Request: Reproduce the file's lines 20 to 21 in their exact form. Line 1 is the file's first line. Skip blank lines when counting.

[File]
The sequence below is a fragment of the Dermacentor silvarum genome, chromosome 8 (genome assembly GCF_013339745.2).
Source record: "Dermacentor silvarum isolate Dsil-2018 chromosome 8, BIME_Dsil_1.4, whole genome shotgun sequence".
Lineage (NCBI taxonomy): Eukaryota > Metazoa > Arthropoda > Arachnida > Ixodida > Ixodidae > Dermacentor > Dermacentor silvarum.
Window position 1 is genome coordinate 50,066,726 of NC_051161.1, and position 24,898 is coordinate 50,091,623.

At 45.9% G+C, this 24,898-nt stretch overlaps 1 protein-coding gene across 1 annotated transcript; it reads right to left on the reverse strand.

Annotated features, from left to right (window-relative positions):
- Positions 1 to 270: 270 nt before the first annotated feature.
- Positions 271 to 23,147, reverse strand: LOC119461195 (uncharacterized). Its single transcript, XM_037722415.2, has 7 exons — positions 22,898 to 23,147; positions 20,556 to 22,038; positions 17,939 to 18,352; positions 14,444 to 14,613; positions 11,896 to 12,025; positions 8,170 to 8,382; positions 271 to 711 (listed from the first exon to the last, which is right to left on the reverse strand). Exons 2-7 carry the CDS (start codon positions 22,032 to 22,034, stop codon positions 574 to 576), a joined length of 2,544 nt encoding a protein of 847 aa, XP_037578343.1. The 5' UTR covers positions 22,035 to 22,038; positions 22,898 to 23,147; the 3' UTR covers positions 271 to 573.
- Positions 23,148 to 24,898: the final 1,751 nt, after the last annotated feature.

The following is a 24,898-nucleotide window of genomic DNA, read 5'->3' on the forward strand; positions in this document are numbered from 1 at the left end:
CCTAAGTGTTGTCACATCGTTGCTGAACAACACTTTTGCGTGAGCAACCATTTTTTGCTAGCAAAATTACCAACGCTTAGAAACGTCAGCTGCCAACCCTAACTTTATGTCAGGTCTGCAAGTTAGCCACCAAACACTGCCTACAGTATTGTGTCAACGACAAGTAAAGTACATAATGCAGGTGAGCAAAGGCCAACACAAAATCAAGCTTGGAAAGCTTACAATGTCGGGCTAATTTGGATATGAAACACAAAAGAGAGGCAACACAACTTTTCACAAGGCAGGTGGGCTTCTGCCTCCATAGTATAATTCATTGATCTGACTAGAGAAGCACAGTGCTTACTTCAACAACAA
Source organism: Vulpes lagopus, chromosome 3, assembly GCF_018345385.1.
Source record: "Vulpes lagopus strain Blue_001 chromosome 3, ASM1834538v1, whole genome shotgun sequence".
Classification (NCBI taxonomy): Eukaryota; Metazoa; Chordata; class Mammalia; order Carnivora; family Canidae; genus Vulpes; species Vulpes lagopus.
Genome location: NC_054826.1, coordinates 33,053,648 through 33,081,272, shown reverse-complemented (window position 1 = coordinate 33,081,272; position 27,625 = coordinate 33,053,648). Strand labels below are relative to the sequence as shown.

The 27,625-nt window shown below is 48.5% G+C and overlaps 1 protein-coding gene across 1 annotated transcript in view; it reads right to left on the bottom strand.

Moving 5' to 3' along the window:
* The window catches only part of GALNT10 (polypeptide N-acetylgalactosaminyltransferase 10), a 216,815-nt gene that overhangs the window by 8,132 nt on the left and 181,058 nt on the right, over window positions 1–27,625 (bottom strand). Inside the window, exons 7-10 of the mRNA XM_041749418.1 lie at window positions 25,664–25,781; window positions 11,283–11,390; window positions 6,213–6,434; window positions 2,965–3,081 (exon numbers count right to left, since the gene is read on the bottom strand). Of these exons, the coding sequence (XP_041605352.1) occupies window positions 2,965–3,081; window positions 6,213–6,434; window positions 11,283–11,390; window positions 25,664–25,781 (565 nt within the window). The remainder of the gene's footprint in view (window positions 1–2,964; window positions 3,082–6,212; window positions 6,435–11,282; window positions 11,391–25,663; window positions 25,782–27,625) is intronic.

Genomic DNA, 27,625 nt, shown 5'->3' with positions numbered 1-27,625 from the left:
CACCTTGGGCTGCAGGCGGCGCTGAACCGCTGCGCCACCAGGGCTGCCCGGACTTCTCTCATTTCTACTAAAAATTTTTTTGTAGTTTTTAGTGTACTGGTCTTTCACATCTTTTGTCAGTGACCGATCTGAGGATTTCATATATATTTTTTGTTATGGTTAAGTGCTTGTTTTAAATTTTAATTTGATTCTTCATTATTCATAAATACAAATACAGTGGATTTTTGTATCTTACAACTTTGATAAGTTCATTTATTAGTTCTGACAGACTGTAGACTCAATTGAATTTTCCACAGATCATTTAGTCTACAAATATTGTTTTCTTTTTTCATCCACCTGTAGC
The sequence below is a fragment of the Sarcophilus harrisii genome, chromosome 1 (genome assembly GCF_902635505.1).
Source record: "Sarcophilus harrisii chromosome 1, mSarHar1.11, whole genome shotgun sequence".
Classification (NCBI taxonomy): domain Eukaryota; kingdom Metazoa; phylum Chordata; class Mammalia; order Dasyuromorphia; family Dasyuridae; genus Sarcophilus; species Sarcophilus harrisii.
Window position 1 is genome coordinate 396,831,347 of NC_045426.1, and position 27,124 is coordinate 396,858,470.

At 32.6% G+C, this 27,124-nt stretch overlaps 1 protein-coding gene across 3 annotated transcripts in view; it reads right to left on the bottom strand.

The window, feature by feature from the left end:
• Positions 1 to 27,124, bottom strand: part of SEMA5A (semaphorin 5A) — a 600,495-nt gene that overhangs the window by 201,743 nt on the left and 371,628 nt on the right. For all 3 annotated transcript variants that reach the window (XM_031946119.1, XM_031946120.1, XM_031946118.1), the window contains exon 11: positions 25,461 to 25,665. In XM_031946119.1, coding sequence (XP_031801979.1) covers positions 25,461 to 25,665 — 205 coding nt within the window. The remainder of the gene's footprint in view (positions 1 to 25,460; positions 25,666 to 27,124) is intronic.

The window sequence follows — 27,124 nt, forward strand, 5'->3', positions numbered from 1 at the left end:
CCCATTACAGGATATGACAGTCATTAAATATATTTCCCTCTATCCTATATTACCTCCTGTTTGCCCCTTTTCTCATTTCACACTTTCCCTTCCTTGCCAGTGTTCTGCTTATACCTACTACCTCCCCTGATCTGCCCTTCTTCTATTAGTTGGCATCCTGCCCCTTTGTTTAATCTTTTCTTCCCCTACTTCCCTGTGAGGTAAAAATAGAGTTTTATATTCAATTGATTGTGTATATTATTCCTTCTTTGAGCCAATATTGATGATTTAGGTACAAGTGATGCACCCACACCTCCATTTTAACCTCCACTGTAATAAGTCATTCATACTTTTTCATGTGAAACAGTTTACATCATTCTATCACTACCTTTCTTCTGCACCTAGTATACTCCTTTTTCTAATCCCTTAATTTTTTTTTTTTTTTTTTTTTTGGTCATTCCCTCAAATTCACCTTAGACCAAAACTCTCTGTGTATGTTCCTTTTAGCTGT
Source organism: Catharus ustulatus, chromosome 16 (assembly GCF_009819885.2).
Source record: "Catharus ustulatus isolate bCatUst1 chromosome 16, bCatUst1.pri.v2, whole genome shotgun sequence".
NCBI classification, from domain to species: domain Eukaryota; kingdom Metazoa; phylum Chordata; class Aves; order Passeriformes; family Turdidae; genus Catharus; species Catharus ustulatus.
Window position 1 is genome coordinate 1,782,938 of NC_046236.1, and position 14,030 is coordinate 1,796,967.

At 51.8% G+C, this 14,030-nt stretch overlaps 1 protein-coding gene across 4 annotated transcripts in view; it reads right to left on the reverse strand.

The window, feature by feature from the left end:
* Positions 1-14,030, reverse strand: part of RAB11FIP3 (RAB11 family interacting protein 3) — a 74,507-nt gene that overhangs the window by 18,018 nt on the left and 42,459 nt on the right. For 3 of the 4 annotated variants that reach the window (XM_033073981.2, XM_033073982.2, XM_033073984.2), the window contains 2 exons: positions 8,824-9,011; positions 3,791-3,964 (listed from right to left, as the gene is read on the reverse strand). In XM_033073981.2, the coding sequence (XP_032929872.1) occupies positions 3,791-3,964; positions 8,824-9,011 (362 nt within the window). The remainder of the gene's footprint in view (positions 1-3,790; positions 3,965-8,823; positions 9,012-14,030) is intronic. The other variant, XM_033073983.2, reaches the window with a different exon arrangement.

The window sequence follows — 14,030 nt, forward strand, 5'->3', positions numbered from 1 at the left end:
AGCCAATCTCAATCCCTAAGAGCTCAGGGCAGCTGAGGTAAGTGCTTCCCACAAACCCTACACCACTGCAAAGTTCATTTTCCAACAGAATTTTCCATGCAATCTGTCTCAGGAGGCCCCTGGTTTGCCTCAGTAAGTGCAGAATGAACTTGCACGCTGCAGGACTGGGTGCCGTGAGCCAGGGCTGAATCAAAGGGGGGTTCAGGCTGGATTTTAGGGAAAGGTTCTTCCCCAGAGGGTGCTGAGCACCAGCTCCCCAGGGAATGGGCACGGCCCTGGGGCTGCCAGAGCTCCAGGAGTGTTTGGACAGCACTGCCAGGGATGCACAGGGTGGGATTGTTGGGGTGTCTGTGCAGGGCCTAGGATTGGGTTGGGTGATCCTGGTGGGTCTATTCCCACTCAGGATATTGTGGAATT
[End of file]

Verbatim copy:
CACCTTGGGCTGCAGGCGGCGCTGAACCGCTGCGCCACCAGGGCTGCCCGGACTTCTCTCATTTCTACTAAAAATTTTTTTGTAGTTTTTAGTGTACTGGTCTTTCACATCTTTTGTCAGTGACCGATCTGAGGATTTCATATATATTTTTTGTTATGGTTAAGTGCTTGTTTTAAATTTTAATTTGATTCTTCATTATTCATAAATACAAATACAGTGGATTTTTGTATCTTACAACTTTGATAAGTTCATTTATTAGTTCTGACAGACTGTAGACTCAATTGAATTTTCCACAGATCATTTAGTCTACAAATATTGTTTTCTTTTTTCATCCACCTGTAGC
The sequence below is a fragment of the Sarcophilus harrisii genome, chromosome 1 (genome assembly GCF_902635505.1).